Author
Carol A. Zimmerman and Matt Burt
Benefit Summary HTML

Traveler information systems, such as websites and phone systems that provide information on traffic congestion, incidents and weather, have also been implemented in tourist destinations, such as National Parks and their surrounding communities. The objective of this study was to examine four tourism areas in the United States in detail and to investigate how the traveler information systems serving those areas have addressed and impacted tourists and the tourism environment. Case studies were conducted on four sites:

  • Acadia National Park and Bar Harbor, Maine
  • Branson, Missouri
  • I-81 Corridor in the Shenandoah Valley of Virginia
  • Salt Lake City, Utah

The analysis of each of the four study sites included review of available data pertaining to:

  • The design and operation of the system. Focus was on tourism content and orientation toward tourists in the systems’ user interfaces, such as using tourism landmarks in addition to or instead of place names or roadway designations that are less familiar to non-locals.
  • User awareness and system usage data, such as historic data on web site sessions and telephone call volumes.
  • Customer satisfaction surveys or focus groups.
  • Interviews with stakeholders associated with each of the four study sites.
Hyperlink Exit Door
No
Last Modified Date
Lesson Background HTML

Traveler information systems, such as websites and phone systems that provide information on traffic congestion, incidents and weather, have also been implemented in tourist destinations, such as National Parks and their surrounding communities. The objective of this study was to examine four tourism areas in the United States in detail and to investigate how the traveler information systems serving those areas have addressed and impacted tourists and the tourism environment. Case studies were conducted on four sites:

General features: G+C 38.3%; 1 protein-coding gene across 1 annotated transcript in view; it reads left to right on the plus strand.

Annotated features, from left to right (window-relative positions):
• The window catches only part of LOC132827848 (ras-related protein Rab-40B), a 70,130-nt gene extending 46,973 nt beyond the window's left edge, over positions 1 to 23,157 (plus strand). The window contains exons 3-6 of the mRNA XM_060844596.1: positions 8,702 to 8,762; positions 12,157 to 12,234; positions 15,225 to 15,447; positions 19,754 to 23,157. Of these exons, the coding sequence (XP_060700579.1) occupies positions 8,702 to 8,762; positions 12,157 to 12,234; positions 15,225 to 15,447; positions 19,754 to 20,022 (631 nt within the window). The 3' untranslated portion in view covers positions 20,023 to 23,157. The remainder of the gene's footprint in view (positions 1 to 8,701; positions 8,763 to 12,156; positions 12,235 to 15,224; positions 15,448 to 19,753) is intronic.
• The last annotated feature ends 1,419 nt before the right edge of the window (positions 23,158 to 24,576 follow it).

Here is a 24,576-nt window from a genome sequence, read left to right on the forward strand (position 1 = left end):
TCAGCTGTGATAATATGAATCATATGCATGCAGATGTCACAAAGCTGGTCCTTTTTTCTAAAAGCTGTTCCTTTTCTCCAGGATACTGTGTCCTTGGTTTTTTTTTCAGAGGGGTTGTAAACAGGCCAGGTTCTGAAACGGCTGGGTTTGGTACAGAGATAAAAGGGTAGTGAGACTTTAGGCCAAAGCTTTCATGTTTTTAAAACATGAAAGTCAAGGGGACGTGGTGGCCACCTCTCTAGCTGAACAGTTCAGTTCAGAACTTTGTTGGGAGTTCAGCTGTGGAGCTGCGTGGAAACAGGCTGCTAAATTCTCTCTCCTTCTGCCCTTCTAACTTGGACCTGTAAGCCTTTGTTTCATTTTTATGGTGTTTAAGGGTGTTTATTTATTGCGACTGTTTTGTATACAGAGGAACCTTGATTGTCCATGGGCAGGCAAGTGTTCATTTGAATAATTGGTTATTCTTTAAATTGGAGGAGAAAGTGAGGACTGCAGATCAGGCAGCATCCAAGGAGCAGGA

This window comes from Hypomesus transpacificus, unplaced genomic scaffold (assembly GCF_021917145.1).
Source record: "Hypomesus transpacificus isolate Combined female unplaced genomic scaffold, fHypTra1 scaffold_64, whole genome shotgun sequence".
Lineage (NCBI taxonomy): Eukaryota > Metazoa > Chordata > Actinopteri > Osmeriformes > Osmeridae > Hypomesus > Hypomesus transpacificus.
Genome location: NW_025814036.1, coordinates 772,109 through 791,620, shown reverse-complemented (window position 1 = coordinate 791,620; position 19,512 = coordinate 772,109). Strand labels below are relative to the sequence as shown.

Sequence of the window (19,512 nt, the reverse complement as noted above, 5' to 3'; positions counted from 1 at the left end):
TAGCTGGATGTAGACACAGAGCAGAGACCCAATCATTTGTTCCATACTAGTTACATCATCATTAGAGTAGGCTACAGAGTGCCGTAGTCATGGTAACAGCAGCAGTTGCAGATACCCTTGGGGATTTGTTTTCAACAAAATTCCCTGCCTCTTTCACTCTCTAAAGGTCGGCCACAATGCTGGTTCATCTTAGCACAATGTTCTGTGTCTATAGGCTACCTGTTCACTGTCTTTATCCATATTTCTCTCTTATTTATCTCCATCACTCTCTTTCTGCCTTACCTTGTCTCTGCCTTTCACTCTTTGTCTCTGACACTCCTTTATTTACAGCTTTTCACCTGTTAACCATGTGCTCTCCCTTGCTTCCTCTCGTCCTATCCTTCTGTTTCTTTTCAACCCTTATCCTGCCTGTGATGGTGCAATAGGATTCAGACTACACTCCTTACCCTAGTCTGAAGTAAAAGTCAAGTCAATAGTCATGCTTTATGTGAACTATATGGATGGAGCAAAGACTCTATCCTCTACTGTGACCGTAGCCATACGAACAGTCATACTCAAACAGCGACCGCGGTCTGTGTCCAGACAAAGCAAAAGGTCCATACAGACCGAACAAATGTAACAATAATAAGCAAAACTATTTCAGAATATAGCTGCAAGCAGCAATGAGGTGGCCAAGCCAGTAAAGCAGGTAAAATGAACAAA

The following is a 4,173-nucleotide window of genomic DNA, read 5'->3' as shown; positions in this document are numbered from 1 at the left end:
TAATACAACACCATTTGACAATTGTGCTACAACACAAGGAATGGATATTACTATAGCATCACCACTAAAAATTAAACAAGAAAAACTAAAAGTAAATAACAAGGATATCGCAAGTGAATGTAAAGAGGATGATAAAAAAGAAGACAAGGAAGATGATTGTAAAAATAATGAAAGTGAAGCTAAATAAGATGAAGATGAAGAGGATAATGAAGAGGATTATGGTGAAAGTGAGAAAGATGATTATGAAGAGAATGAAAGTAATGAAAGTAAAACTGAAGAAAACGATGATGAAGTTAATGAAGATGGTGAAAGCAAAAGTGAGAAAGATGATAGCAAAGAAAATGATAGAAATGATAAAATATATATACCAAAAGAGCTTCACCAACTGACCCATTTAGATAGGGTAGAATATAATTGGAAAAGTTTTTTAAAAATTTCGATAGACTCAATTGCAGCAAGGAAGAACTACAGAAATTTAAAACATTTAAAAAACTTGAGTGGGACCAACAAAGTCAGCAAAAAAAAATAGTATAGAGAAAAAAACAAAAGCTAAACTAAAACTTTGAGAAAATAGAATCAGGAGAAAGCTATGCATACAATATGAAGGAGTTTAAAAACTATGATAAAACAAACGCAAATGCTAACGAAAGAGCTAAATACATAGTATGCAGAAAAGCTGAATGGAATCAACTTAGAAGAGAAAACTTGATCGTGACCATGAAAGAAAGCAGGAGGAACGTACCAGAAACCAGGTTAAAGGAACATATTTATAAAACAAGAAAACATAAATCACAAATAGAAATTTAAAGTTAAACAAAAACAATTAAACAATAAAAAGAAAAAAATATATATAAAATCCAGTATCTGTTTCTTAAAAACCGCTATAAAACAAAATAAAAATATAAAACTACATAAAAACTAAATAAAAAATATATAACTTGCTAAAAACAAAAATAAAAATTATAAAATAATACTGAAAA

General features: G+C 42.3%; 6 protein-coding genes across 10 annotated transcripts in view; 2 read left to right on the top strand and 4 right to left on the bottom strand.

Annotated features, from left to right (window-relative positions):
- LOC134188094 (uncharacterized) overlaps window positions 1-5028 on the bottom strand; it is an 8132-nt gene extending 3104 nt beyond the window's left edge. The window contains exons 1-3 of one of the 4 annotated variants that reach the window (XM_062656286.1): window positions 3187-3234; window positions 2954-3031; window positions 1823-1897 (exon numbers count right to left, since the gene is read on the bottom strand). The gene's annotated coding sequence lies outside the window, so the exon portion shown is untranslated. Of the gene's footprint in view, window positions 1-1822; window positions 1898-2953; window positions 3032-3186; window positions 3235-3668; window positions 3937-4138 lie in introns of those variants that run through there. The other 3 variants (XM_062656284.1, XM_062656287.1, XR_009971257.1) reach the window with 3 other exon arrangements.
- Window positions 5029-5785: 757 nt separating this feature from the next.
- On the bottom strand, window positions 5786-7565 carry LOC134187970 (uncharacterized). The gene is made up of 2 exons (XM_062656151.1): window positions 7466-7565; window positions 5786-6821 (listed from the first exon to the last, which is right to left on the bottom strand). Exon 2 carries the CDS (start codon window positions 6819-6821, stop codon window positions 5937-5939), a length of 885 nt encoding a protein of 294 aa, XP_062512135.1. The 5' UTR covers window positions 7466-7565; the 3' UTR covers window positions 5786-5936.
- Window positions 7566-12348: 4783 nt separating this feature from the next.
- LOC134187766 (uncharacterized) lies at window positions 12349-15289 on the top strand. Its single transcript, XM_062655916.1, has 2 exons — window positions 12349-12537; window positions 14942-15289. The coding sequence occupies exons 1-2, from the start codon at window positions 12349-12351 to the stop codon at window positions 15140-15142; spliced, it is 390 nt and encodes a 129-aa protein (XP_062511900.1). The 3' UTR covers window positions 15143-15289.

• Acadia National Park and Bar Harbor, Maine
  • Branson, Missouri
  • I-81 Corridor in the Shenandoah Valley of Virginia
  • Salt Lake City, Utah

The analysis of each of the four study sites included review of available data pertaining to:

  • The design and operation of the system. Focus was on tourism content and orientation toward tourists in the systems’ user interfaces, such as using tourism landmarks in addition to or instead of place names or roadway designations that are less familiar to non-locals.
  • User awareness and system usage data, such as historic data on web site sessions and telephone call volumes.
  • Customer satisfaction surveys or focus groups.
  • Interviews with stakeholders associated with each of the four study sites.
Pages
128
Publication Sort Date
Publisher
US DOT
Reviewer
Source ID
463
Title
Assessment of Traveler Information and 511 Impacts upon Tourist Destinations and National Parks
UNID
EC7802B4442EDB9585257172005DACF9
Source Review
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